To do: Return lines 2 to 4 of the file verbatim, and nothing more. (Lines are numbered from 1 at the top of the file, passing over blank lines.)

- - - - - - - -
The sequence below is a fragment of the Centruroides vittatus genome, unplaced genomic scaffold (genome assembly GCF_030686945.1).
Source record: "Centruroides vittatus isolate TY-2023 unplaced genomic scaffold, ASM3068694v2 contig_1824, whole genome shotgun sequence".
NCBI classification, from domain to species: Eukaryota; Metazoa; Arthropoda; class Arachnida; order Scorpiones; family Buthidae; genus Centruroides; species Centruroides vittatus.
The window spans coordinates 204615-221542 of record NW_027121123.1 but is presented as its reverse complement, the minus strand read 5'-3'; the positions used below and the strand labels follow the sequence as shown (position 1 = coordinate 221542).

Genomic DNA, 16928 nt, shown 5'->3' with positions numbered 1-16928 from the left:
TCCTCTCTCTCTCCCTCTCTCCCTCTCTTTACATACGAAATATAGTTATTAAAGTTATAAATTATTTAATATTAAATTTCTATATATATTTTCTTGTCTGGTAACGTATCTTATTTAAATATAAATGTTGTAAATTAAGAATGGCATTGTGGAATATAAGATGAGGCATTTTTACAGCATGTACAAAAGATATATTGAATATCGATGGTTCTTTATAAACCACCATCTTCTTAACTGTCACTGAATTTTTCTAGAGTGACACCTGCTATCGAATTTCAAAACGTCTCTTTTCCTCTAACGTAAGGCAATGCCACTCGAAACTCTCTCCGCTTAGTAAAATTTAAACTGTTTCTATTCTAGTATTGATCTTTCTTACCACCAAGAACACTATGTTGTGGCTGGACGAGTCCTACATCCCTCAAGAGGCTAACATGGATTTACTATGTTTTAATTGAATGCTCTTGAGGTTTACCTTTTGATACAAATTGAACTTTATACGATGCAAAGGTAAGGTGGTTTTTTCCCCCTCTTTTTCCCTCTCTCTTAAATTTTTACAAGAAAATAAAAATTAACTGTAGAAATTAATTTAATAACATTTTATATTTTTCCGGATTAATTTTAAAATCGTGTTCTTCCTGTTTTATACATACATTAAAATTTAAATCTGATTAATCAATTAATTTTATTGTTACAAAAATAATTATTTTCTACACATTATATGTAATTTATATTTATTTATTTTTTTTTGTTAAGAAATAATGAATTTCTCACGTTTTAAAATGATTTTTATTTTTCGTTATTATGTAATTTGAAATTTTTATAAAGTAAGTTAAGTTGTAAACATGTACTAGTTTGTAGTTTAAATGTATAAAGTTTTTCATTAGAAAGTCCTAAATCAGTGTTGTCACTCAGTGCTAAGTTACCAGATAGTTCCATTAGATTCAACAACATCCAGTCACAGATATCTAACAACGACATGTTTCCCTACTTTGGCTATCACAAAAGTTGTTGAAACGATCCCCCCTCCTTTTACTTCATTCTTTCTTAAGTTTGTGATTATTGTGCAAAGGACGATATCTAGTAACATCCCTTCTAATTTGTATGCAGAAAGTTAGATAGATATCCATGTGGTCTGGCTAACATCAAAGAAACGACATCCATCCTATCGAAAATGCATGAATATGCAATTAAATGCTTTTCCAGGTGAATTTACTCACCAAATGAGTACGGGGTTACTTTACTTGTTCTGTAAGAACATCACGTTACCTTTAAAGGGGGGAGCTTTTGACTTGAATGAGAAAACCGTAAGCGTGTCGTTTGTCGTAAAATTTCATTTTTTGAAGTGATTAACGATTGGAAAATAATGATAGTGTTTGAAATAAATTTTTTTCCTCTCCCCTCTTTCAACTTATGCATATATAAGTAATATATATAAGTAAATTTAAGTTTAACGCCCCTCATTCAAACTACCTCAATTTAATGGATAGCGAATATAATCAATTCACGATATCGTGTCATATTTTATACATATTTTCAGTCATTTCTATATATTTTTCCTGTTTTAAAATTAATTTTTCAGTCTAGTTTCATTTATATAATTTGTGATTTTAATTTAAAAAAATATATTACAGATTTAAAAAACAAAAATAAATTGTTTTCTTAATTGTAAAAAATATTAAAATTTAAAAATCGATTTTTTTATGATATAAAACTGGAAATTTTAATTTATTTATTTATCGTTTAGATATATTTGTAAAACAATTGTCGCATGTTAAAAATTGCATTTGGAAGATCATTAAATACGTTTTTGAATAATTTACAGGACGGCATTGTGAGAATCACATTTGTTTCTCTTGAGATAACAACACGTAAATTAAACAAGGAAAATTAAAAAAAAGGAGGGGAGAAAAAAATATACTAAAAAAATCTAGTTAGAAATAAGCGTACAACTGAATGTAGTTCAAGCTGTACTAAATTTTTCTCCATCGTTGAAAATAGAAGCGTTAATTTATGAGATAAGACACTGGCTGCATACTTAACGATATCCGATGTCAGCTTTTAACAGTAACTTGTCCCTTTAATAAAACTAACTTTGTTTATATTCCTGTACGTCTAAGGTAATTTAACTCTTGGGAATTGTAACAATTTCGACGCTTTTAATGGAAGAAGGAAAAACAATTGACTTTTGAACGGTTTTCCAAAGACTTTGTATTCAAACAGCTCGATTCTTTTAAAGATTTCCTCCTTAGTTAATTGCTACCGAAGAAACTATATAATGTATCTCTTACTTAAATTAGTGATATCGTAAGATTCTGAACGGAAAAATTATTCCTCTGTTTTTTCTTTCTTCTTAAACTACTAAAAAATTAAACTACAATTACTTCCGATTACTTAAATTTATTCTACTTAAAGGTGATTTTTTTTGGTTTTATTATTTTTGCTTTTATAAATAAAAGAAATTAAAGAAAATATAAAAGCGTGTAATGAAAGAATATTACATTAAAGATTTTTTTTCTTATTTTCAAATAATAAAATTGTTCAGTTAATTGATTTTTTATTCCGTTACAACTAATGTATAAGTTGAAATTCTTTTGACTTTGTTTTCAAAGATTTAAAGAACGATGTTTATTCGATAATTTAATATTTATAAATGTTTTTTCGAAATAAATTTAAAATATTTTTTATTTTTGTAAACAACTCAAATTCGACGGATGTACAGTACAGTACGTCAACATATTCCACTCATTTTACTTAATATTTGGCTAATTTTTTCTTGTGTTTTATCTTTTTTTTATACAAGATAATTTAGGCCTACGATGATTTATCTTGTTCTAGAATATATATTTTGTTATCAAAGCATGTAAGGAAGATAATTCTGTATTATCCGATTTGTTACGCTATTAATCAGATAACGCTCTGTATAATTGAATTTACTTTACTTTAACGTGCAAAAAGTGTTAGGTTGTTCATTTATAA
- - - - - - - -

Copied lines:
Source record: "Centruroides vittatus isolate TY-2023 unplaced genomic scaffold, ASM3068694v2 contig_1824, whole genome shotgun sequence".
NCBI classification, from domain to species: Eukaryota; Metazoa; Arthropoda; class Arachnida; order Scorpiones; family Buthidae; genus Centruroides; species Centruroides vittatus.
The window spans coordinates 204615-221542 of record NW_027121123.1 but is presented as its reverse complement, the minus strand read 5'-3'; the positions used below and the strand labels follow the sequence as shown (position 1 = coordinate 221542).